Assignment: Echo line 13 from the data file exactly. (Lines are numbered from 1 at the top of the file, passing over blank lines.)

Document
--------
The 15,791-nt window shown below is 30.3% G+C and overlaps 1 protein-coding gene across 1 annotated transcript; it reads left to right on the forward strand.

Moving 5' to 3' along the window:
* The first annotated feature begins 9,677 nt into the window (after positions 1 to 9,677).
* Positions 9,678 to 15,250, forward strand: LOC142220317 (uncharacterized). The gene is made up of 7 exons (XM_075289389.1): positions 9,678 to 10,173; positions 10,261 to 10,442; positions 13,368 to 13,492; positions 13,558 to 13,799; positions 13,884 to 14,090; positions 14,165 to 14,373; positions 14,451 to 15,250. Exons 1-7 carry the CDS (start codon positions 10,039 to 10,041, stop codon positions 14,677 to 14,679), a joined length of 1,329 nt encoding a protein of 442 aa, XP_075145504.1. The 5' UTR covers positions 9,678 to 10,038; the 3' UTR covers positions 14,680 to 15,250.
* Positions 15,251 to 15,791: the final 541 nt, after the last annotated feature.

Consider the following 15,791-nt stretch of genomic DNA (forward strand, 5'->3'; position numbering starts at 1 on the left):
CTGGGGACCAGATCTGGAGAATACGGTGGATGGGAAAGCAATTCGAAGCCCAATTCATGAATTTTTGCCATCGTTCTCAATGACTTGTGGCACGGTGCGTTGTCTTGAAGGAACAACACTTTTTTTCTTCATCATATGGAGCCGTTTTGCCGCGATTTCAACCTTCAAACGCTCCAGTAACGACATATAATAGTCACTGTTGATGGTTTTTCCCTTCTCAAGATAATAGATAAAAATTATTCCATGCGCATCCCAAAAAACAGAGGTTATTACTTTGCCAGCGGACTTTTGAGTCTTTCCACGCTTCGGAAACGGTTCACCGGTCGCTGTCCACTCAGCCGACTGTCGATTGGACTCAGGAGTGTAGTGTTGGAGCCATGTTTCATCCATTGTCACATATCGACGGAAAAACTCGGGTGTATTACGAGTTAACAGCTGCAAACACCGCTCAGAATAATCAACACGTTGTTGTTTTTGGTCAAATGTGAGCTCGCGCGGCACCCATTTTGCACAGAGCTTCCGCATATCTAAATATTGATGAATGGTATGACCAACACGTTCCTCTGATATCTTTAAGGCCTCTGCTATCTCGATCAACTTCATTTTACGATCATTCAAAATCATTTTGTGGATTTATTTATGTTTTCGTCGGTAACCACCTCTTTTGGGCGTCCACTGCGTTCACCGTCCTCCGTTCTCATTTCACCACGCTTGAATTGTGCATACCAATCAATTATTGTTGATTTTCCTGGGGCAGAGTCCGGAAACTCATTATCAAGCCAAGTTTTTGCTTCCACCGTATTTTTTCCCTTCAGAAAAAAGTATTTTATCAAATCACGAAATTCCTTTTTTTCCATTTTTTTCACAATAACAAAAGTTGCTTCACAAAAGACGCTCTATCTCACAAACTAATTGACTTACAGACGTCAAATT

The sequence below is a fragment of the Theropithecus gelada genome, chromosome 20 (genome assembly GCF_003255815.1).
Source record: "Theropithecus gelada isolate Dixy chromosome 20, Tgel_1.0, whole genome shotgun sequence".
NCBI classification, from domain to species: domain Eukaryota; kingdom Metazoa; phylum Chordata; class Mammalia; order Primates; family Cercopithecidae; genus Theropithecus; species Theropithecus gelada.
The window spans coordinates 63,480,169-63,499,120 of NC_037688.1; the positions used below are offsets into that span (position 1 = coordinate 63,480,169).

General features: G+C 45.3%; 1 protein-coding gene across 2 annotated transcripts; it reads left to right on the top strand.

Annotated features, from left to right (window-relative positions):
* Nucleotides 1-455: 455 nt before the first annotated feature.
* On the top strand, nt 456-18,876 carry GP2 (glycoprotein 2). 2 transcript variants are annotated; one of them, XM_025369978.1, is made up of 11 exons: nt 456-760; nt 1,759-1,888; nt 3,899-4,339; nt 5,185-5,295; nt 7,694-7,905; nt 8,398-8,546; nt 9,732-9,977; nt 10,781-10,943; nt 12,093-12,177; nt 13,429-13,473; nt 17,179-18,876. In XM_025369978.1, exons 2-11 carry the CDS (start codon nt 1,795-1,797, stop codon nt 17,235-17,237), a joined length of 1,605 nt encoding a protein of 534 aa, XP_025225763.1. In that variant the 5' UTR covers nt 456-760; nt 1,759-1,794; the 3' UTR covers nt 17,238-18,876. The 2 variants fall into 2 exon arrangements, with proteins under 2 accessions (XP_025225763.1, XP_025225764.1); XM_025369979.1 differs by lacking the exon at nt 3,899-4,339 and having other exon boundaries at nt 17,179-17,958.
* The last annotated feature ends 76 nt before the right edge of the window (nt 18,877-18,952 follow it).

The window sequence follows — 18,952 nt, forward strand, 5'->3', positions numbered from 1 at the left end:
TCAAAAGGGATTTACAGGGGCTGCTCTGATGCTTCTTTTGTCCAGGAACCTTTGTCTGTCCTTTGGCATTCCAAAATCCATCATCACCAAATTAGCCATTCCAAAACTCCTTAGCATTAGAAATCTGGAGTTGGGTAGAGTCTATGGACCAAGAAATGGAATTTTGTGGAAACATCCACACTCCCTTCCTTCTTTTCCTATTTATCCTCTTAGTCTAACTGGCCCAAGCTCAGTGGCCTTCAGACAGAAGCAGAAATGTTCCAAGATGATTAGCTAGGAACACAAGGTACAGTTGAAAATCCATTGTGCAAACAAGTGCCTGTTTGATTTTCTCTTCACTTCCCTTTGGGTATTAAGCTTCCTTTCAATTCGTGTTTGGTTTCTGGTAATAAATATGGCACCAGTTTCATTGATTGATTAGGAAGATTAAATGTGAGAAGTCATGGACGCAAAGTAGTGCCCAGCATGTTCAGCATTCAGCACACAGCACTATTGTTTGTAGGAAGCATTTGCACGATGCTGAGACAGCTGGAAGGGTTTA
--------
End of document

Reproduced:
Annotated features, from left to right (window-relative positions):